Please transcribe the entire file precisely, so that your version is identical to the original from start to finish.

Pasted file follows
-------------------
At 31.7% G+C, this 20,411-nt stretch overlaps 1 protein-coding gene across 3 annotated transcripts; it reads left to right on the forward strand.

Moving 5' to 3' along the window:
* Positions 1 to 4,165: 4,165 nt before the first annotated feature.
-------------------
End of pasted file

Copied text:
At 31.7% G+C, this 20,411-nt stretch overlaps 1 protein-coding gene across 3 annotated transcripts; it reads left to right on the forward strand.

Moving 5' to 3' along the window:
* Positions 1 to 4,165: 4,165 nt before the first annotated feature.